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Examination of Giemsa-stained blood smears showed that 34 of the 44 HIV seropositive women had Plasmodium falciparum parasitemia and the remaining 10 women were malaria negative [Table 1]. The blood smears of 18 of the 30 HIV seronegative women revealed falciparum malaria parasitemia, while the remaining 12 women were malaria negative. We classified malaria parasitemia into three groups based on parasite density from the thick blood preparations. High parasitemia included blood smears with over 3,000 parasites/ml of blood, while moderate parasitemia included those with parasite density of 1,000-2,999 parasites/μl. Low parasitemia includes blood smears with less than 1,000 parasites/μl. Episodes of high and moderate parasitemia were recorded for 18 (53%) of the 34 pregnant women with dual malaria and HIV infections, while only eight (44%) of the 18 HIV seronegative but malaria positive pregnant women recorded episodes of high and moderate malaria parasitemia. These episodes collectively included high fever of over 39°C temperature, headaches, myalgia, respiratory difficulty, and convulsion. The calculation for an association showed an odds ratio (OR) of 2.27, indicating that HIV infection increased the risk of malaria and malaria severity in pregnant women. [Table 2] shows profiles of malaria infection in different age groups among HIV seropositive and seronegative pregnant women. In the HIV seropositive group, 86% were between the ages of 20 and 35 years, while the remaining 6% were over 36 years of age. The percentages of moderate to high malaria parasitemia decreased with age, with 91% of 20-25 year group, 83% of 26-30 year group and 60% in the 31-35 year group. The results indicated that the CD4 cell counts in HIV seropositive women declined with the addition of malaria infection, along with a concomitant elevation of plasma viral load. [Table 3] shows the mean CD4+ T cell counts and the mean plasma HIV viral load among the four groups of pregnant women. The 34 women with dual HIV and malaria infections had the lowest mean number of 391 CD4+ cells and the highest mean plasma viral load of 15,148 RNA copies/ml. On the other hand, the women with only HIV infection and without malaria had a mean number of 410 CD4+ cells and a mean viral load of 7,270 RNA copies/ml. The absence of HIV infection increased the CD4+ cell counts to 670-750 cells/ml. Interestingly, the control pregnant women without HIV and malaria had the highest mean CD4+ count of 750 cells/ml, while the control women with malaria had a mean CD4+ count of 670 cells/ml. These results clearly show that malaria infection significantly reduced the CD4+ cell count in HIV seropositive pregnant women and also significantly increased the HIV viral load in HIV seropositive pregnant women. [Table 4] also shows that adverse pregnancy outcomes were most severe in women with dual HIV and malaria infections. Among this group, one woman went into early labor and prematurely delivered a dead baby. Three of the babies born to women in this group died 2-3 days postpartum. Two other pregnancies in this group ended in stillbirth. On the other hand, there were only three adverse pregnancy outcomes among women who were HIV seropositive without malaria with one miscarriage and two postpartum deaths. There were only two premature births among control women who were HIV seronegative. The 44 HIV seropositive women were also examined by their trimester of pregnancy for the relationship between their CD4+ cell counts, their HIV plasma viral load, and pregnancy outcomes. There were four women in their first trimester of pregnancy, 10 in their second trimester and 30 in their third trimester. [Table 4] shows a significant decrease and lowest mean CD4+ cell count of 373 cells/ml as well as a concomitant increase in and the highest mean HIV plasma viral load of 105,783 RNA copies/ml among women in their trimester of pregnancy. There were no adverse pregnancy outcomes among the women in their first trimester, and with only two postpartum deaths among women in their second trimester. Most of the complications occurred among women in their third trimester with one miscarriage, two stillbirths, one preterm delivery with death of fetus, and loss of three babies postpartum.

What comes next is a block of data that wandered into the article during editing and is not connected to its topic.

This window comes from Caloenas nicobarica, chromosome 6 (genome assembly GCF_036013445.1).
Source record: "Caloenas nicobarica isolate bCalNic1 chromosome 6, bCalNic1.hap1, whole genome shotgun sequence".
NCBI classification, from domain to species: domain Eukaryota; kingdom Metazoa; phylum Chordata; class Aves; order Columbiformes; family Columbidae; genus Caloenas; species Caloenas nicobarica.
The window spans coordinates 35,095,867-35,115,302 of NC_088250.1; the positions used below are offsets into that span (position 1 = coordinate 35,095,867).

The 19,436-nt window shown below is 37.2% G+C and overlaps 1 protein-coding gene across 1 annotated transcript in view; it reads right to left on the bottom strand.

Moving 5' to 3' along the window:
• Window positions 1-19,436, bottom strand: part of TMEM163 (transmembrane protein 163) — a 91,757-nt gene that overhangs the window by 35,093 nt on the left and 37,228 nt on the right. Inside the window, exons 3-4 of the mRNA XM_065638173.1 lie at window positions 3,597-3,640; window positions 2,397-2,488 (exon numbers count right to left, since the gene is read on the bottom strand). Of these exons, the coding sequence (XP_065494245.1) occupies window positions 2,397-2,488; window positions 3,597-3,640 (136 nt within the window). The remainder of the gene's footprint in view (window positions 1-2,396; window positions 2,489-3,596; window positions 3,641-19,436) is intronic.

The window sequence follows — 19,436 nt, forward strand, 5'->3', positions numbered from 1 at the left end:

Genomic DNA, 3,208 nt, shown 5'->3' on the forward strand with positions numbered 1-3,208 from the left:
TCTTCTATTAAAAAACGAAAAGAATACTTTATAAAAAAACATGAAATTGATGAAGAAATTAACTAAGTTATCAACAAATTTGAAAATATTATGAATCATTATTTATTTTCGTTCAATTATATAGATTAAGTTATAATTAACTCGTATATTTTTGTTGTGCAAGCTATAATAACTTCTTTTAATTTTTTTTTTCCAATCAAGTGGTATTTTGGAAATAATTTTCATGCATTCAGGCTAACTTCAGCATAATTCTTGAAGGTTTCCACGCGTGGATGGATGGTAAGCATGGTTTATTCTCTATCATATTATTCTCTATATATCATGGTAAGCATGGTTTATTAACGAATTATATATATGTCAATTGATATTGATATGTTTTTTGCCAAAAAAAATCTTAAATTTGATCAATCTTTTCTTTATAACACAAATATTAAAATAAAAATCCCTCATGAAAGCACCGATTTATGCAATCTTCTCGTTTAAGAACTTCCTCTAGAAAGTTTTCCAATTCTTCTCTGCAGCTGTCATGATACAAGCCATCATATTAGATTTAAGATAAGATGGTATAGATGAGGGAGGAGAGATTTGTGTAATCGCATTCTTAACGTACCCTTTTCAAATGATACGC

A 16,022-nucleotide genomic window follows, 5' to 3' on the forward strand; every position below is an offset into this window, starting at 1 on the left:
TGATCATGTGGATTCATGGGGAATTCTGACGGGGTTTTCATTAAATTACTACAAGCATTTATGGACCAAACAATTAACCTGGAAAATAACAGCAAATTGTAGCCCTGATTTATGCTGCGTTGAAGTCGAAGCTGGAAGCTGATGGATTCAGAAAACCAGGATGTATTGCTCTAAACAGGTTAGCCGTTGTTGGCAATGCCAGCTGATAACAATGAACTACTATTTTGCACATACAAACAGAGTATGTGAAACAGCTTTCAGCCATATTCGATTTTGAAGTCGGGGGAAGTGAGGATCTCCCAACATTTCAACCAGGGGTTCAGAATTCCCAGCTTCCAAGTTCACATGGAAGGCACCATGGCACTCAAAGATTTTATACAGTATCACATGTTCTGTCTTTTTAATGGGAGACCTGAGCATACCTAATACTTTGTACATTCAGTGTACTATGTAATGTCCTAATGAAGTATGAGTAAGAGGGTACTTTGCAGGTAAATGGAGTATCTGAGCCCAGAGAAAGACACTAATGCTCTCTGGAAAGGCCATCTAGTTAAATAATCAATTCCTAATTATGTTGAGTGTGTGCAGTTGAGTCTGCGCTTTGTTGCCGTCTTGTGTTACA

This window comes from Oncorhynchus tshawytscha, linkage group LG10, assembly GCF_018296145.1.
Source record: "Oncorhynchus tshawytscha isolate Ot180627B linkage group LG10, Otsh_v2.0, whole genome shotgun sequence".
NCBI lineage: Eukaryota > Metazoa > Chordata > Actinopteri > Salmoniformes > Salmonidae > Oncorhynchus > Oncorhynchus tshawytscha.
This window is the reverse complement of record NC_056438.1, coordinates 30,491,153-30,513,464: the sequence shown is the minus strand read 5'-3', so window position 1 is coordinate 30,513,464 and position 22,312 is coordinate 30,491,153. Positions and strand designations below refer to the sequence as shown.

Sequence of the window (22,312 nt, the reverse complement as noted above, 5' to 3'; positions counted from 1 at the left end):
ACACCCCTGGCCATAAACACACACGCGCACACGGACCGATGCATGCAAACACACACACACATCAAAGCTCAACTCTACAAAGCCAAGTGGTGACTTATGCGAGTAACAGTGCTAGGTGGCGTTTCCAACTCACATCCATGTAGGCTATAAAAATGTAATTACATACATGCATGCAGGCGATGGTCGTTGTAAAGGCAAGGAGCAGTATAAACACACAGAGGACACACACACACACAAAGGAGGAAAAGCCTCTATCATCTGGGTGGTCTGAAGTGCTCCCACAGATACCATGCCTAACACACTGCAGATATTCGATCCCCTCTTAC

Table 1: Frequency and severity of malaria in four different groups of pregnant women